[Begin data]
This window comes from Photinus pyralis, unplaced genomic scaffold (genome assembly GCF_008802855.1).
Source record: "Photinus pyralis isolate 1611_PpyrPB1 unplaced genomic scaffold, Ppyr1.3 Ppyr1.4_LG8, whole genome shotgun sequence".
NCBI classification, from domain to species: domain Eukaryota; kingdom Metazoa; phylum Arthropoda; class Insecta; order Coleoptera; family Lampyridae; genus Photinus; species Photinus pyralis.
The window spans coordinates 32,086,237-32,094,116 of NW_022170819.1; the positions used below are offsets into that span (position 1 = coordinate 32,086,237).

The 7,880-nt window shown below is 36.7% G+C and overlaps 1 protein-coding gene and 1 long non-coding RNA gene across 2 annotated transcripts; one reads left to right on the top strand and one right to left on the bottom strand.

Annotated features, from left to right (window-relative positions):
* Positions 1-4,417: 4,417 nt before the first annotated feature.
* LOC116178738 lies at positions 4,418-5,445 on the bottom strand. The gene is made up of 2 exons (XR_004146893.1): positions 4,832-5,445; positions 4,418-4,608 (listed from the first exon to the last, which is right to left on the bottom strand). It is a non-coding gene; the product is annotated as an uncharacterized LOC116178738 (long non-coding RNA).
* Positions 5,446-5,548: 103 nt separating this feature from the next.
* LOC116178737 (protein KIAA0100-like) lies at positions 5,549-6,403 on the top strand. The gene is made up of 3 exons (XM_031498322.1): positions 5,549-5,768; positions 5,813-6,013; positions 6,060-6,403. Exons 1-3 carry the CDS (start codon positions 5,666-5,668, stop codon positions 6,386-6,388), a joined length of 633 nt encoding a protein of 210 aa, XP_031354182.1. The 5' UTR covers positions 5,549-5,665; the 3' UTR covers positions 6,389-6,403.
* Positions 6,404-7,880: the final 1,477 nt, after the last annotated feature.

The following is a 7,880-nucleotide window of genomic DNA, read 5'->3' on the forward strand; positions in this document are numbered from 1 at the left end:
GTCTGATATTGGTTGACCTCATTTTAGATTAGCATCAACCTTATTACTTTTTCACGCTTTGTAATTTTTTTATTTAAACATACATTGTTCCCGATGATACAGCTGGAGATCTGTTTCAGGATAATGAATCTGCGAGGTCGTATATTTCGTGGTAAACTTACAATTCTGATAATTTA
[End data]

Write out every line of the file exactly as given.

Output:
This window comes from Photinus pyralis, unplaced genomic scaffold (genome assembly GCF_008802855.1).
Source record: "Photinus pyralis isolate 1611_PpyrPB1 unplaced genomic scaffold, Ppyr1.3 Ppyr1.4_LG8, whole genome shotgun sequence".
NCBI classification, from domain to species: domain Eukaryota; kingdom Metazoa; phylum Arthropoda; class Insecta; order Coleoptera; family Lampyridae; genus Photinus; species Photinus pyralis.
The window spans coordinates 32,086,237-32,094,116 of NW_022170819.1; the positions used below are offsets into that span (position 1 = coordinate 32,086,237).

The 7,880-nt window shown below is 36.7% G+C and overlaps 1 protein-coding gene and 1 long non-coding RNA gene across 2 annotated transcripts; one reads left to right on the top strand and one right to left on the bottom strand.

Annotated features, from left to right (window-relative positions):
* Positions 1-4,417: 4,417 nt before the first annotated feature.
* LOC116178738 lies at positions 4,418-5,445 on the bottom strand. The gene is made up of 2 exons (XR_004146893.1): positions 4,832-5,445; positions 4,418-4,608 (listed from the first exon to the last, which is right to left on the bottom strand). It is a non-coding gene; the product is annotated as an uncharacterized LOC116178738 (long non-coding RNA).
* Positions 5,446-5,548: 103 nt separating this feature from the next.
* LOC116178737 (protein KIAA0100-like) lies at positions 5,549-6,403 on the top strand. The gene is made up of 3 exons (XM_031498322.1): positions 5,549-5,768; positions 5,813-6,013; positions 6,060-6,403. Exons 1-3 carry the CDS (start codon positions 5,666-5,668, stop codon positions 6,386-6,388), a joined length of 633 nt encoding a protein of 210 aa, XP_031354182.1. The 5' UTR covers positions 5,549-5,665; the 3' UTR covers positions 6,389-6,403.
* Positions 6,404-7,880: the final 1,477 nt, after the last annotated feature.

The following is a 7,880-nucleotide window of genomic DNA, read 5'->3' on the forward strand; positions in this document are numbered from 1 at the left end:
GTCTGATATTGGTTGACCTCATTTTAGATTAGCATCAACCTTATTACTTTTTCACGCTTTGTAATTTTTTTATTTAAACATACATTGTTCCCGATGATACAGCTGGAGATCTGTTTCAGGATAATGAATCTGCGAGGTCGTATATTTCGTGGTAAACTTACAATTCTGATAATTTA